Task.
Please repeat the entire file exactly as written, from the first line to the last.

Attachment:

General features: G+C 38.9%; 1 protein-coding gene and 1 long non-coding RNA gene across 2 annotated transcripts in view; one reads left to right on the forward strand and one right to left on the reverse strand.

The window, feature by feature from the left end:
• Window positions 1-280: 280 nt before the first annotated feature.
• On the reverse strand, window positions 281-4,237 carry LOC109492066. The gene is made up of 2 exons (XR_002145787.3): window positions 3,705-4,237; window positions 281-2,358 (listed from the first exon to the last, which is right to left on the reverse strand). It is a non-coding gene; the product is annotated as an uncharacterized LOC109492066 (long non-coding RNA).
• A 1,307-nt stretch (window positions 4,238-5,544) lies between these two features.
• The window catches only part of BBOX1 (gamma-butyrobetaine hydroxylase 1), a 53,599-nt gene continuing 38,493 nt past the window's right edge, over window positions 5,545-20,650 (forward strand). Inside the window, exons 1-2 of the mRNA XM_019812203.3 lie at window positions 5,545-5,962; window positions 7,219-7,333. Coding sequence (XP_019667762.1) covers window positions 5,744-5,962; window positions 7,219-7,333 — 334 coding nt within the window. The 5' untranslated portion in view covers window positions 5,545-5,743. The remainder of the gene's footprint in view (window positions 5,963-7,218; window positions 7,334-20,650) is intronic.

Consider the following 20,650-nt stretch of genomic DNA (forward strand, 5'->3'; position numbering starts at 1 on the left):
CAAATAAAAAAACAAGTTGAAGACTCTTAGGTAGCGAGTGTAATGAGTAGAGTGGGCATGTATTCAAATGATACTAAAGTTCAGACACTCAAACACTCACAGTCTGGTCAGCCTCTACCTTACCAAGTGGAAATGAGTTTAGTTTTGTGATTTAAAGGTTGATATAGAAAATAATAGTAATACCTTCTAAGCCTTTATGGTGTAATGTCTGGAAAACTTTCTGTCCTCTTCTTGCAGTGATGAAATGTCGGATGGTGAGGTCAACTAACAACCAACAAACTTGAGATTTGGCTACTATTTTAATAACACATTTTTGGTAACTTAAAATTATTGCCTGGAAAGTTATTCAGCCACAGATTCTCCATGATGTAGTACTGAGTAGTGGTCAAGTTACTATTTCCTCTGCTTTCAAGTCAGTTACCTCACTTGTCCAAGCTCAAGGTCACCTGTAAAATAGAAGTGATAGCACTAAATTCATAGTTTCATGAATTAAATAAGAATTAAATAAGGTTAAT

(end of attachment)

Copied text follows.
General features: G+C 38.9%; 1 protein-coding gene and 1 long non-coding RNA gene across 2 annotated transcripts in view; one reads left to right on the forward strand and one right to left on the reverse strand.

The window, feature by feature from the left end:
• Window positions 1-280: 280 nt before the first annotated feature.
• On the reverse strand, window positions 281-4,237 carry LOC109492066. The gene is made up of 2 exons (XR_002145787.3): window positions 3,705-4,237; window positions 281-2,358 (listed from the first exon to the last, which is right to left on the reverse strand). It is a non-coding gene; the product is annotated as an uncharacterized LOC109492066 (long non-coding RNA).
• A 1,307-nt stretch (window positions 4,238-5,544) lies between these two features.
• The window catches only part of BBOX1 (gamma-butyrobetaine hydroxylase 1), a 53,599-nt gene continuing 38,493 nt past the window's right edge, over window positions 5,545-20,650 (forward strand). Inside the window, exons 1-2 of the mRNA XM_019812203.3 lie at window positions 5,545-5,962; window positions 7,219-7,333. Coding sequence (XP_019667762.1) covers window positions 5,744-5,962; window positions 7,219-7,333 — 334 coding nt within the window. The 5' untranslated portion in view covers window positions 5,545-5,743. The remainder of the gene's footprint in view (window positions 5,963-7,218; window positions 7,334-20,650) is intronic.

Consider the following 20,650-nt stretch of genomic DNA (forward strand, 5'->3'; position numbering starts at 1 on the left):
CAAATAAAAAAACAAGTTGAAGACTCTTAGGTAGCGAGTGTAATGAGTAGAGTGGGCATGTATTCAAATGATACTAAAGTTCAGACACTCAAACACTCACAGTCTGGTCAGCCTCTACCTTACCAAGTGGAAATGAGTTTAGTTTTGTGATTTAAAGGTTGATATAGAAAATAATAGTAATACCTTCTAAGCCTTTATGGTGTAATGTCTGGAAAACTTTCTGTCCTCTTCTTGCAGTGATGAAATGTCGGATGGTGAGGTCAACTAACAACCAACAAACTTGAGATTTGGCTACTATTTTAATAACACATTTTTGGTAACTTAAAATTATTGCCTGGAAAGTTATTCAGCCACAGATTCTCCATGATGTAGTACTGAGTAGTGGTCAAGTTACTATTTCCTCTGCTTTCAAGTCAGTTACCTCACTTGTCCAAGCTCAAGGTCACCTGTAAAATAGAAGTGATAGCACTAAATTCATAGTTTCATGAATTAAATAAGAATTAAATAAGGTTAAT